Twitter CEO Elon Musk criticized BBC reporter James Clayton during an interview after the journalist consistently tried to insist that Twitter was enabling the proliferation of hate speech, but then failed to provide any proof of such content.
In the interview on April 11 at Twitter headquarters, Clayton insists that hate speech content has risen on Twitter. But when Musk asked him to provide an example of such content, Clayton was unable to do so. “I’d say that you don’t know what you are talking about … because you can’t give a single example of hateful content. Not even one tweet. And yet you claimed that hateful content was high. That’s false. That’s a lie,” Musk said.
The reporter then went on to claim that there are “many organizations that say that that kind of information [hateful content] is on the rise” on Twitter. Musk once more asked Clayton to give one example. “You literally can’t even give one,” the industrialist stated.
Clayton then claimed that he hasn’t “actually looked” at the Twitter feed. Musk countered, “Then, how would you know there is hateful content?”
The reporter then switched topics, moving to COVID-19 misinformation. Following the outbreak of the pandemic, Twitter implemented a slew of measures, including warnings and labels on tweets, that it labeled as misinformation.
Must took over Twitter in late October 2022. And on Nov. 23, Twitter announced that it was “no longer enforcing the COVID-19 misleading information policy.”
In the interview, Clayton asked Musk why Twitter decided to do away with the misinformation labels. Musk pointed out that COVID-19 is “no longer an issue.”
The CEO asked Clayton whether the BBC holds itself responsible for misinformation regarding masking and the side effects of vaccinations. “And what about the fact that the BBC was put under pressure by the British government to change its editorial policy? Are you aware of that?” Musk asked.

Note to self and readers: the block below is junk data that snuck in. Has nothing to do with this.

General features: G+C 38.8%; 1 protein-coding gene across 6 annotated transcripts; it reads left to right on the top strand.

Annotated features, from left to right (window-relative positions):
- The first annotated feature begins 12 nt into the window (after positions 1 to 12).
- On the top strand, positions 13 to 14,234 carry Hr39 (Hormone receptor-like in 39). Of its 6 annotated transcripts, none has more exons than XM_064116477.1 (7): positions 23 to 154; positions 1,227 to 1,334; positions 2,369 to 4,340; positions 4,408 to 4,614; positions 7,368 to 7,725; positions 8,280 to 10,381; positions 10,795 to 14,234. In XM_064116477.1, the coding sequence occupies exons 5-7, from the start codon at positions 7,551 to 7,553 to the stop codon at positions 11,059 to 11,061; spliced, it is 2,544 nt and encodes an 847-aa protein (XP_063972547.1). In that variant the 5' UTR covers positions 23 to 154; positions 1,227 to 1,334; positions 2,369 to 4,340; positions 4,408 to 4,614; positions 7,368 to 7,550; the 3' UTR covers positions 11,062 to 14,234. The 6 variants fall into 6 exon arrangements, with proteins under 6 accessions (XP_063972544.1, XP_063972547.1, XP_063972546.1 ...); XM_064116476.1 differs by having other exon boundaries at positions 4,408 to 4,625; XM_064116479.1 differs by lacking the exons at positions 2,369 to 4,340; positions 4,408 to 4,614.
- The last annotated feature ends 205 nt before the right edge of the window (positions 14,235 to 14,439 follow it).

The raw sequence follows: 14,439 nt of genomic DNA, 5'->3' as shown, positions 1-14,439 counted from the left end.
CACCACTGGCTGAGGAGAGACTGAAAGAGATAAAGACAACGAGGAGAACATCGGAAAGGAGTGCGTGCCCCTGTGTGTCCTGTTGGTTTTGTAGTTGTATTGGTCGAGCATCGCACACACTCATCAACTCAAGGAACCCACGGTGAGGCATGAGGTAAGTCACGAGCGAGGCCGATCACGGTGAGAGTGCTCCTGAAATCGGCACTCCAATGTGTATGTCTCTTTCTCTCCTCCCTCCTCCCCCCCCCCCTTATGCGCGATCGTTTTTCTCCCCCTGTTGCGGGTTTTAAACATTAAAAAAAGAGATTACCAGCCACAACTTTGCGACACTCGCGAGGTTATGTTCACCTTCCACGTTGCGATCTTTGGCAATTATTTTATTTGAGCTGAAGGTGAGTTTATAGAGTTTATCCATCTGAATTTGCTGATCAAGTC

Clayton did not answer these questions. Instead, he simply claimed that he is not a representative of BBC’s editorial policy.
“The BBC pushed out so much misinformation about COVID vaccines and masking and they were under pressure from the British government to lie to the public. Elon Musk absolutely destroyed him and turned the tables on this interview,” social media influencer Ian Miles Cheong said in a tweet on April 12.
BBC Twitter Label
In his interview with Clayton, Musk also confirmed that Twitter is planning to designate BBC’s account on the platform to “publicly funded” media rather than the “government-funded media” label currently active.
BBC had earlier contacted Musk regarding the designation. “The BBC is, and always has been, independent. We are funded by the British public through the licence fee,” the outlet said.
In an email to BBC, Musk wrote that “we are aiming for maximum transparency and accuracy. Linking to ownership and source of funds probably makes sense. I do think media organizations should be self-aware and not falsely claim the complete absence of bias.”
However, the BBC’s claim that it is funded by the public is not fully accurate. UK law requires citizens of the United Kingdom who watch live television to pay £159 ($197) annually as licensing fee to the BBC irrespective of whether they watch the channel or not. If a resident fails in paying the license fee, they could face criminal fines and even jail time.
In 2022, licensing fees paid by UK residents accounted for £3.8 billion, or 71 percent, of BBC’s total income of £5.3 billion. The rest of the funding came from royalties, rental income, and grants. It receives over £90 million annually from the government.
From The Epoch Times